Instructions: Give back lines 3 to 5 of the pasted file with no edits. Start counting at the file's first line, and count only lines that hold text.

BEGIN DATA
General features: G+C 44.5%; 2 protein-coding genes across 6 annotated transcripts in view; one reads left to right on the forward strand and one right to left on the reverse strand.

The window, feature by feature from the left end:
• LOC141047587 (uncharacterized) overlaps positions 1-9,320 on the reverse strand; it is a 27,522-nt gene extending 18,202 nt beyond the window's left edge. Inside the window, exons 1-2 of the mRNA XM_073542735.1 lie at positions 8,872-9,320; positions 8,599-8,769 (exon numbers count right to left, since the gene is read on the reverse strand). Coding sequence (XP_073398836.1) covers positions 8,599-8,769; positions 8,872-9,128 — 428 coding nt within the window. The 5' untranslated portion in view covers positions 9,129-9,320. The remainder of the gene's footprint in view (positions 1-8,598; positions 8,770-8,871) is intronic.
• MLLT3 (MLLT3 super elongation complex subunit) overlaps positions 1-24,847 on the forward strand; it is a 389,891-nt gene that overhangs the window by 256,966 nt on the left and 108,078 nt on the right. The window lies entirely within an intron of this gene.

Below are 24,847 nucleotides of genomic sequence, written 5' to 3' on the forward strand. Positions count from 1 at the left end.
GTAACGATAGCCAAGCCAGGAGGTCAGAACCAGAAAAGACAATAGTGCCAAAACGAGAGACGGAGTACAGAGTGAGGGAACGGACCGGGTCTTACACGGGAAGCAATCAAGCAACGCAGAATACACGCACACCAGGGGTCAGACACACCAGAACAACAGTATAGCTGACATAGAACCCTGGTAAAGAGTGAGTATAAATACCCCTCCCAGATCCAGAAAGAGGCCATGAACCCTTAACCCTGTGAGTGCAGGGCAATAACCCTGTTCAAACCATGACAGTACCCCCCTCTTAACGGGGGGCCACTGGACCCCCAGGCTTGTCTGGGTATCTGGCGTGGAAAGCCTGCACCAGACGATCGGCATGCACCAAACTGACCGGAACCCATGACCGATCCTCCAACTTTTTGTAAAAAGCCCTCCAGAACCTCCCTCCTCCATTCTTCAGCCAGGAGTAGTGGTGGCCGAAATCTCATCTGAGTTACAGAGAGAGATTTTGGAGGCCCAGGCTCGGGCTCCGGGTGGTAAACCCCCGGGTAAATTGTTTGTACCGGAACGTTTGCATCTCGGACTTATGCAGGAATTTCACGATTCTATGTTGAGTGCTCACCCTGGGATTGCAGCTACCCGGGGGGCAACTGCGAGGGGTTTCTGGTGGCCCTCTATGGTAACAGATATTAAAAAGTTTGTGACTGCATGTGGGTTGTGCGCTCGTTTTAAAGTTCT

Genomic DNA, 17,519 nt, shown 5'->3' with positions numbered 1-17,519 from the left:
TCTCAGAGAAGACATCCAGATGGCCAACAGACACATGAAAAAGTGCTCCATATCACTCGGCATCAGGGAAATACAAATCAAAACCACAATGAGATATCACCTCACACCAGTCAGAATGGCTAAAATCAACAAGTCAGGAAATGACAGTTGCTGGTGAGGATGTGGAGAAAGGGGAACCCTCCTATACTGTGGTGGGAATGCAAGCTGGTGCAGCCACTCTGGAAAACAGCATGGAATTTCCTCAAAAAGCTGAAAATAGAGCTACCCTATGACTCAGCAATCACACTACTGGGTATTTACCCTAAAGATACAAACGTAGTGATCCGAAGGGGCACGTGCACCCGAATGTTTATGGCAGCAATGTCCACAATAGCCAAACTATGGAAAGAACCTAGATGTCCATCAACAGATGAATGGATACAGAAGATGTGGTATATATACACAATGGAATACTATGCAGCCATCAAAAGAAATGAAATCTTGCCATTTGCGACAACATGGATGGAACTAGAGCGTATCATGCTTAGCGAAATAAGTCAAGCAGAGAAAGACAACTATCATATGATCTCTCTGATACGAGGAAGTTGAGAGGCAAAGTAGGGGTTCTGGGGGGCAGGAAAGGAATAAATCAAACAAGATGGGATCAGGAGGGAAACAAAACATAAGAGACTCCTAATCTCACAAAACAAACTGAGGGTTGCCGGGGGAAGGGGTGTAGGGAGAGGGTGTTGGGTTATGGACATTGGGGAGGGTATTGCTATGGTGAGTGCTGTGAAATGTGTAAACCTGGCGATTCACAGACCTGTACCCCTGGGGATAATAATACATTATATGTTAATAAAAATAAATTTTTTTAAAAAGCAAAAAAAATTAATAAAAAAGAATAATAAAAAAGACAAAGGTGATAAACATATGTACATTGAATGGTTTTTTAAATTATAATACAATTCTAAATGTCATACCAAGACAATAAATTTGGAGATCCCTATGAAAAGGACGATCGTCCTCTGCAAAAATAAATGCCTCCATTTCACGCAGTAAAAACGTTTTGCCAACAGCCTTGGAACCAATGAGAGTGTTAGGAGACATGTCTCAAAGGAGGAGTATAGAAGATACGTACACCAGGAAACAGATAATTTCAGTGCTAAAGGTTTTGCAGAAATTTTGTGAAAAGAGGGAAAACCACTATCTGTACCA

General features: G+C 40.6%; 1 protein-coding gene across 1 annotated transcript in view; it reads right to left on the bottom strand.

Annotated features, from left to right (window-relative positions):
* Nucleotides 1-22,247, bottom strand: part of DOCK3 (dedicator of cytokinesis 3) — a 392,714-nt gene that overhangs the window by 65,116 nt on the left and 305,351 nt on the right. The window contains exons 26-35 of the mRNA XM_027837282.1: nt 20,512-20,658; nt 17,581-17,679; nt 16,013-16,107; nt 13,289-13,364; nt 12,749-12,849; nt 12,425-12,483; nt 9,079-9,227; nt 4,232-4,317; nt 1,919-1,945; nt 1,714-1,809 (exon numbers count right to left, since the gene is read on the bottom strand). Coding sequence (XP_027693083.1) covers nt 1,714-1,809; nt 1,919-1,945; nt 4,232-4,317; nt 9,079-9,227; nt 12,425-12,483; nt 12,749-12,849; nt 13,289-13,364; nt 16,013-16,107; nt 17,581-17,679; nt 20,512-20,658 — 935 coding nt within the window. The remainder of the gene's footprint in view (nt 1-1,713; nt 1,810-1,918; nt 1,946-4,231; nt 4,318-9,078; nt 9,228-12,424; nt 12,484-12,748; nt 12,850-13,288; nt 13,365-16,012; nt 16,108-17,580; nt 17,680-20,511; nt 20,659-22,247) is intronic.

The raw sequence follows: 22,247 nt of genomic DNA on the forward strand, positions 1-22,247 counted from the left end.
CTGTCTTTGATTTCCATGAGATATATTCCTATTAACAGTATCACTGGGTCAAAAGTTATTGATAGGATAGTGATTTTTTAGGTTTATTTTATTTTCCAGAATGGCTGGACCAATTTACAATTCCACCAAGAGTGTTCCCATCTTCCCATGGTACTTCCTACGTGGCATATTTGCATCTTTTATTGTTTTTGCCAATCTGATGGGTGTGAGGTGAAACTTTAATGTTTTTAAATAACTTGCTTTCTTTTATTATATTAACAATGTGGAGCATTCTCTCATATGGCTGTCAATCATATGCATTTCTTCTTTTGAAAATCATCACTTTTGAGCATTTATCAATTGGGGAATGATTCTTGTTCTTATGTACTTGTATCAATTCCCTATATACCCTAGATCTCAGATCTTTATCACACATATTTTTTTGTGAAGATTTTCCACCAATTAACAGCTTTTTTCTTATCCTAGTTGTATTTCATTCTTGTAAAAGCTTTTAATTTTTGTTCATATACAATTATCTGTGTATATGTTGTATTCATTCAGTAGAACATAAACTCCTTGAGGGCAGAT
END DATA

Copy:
• LOC141047587 (uncharacterized) overlaps positions 1-9,320 on the reverse strand; it is a 27,522-nt gene extending 18,202 nt beyond the window's left edge. Inside the window, exons 1-2 of the mRNA XM_073542735.1 lie at positions 8,872-9,320; positions 8,599-8,769 (exon numbers count right to left, since the gene is read on the reverse strand). Coding sequence (XP_073398836.1) covers positions 8,599-8,769; positions 8,872-9,128 — 428 coding nt within the window. The 5' untranslated portion in view covers positions 9,129-9,320. The remainder of the gene's footprint in view (positions 1-8,598; positions 8,770-8,871) is intronic.
• MLLT3 (MLLT3 super elongation complex subunit) overlaps positions 1-24,847 on the forward strand; it is a 389,891-nt gene that overhangs the window by 256,966 nt on the left and 108,078 nt on the right. The window lies entirely within an intron of this gene.

Below are 24,847 nucleotides of genomic sequence, written 5' to 3' on the forward strand. Positions count from 1 at the left end.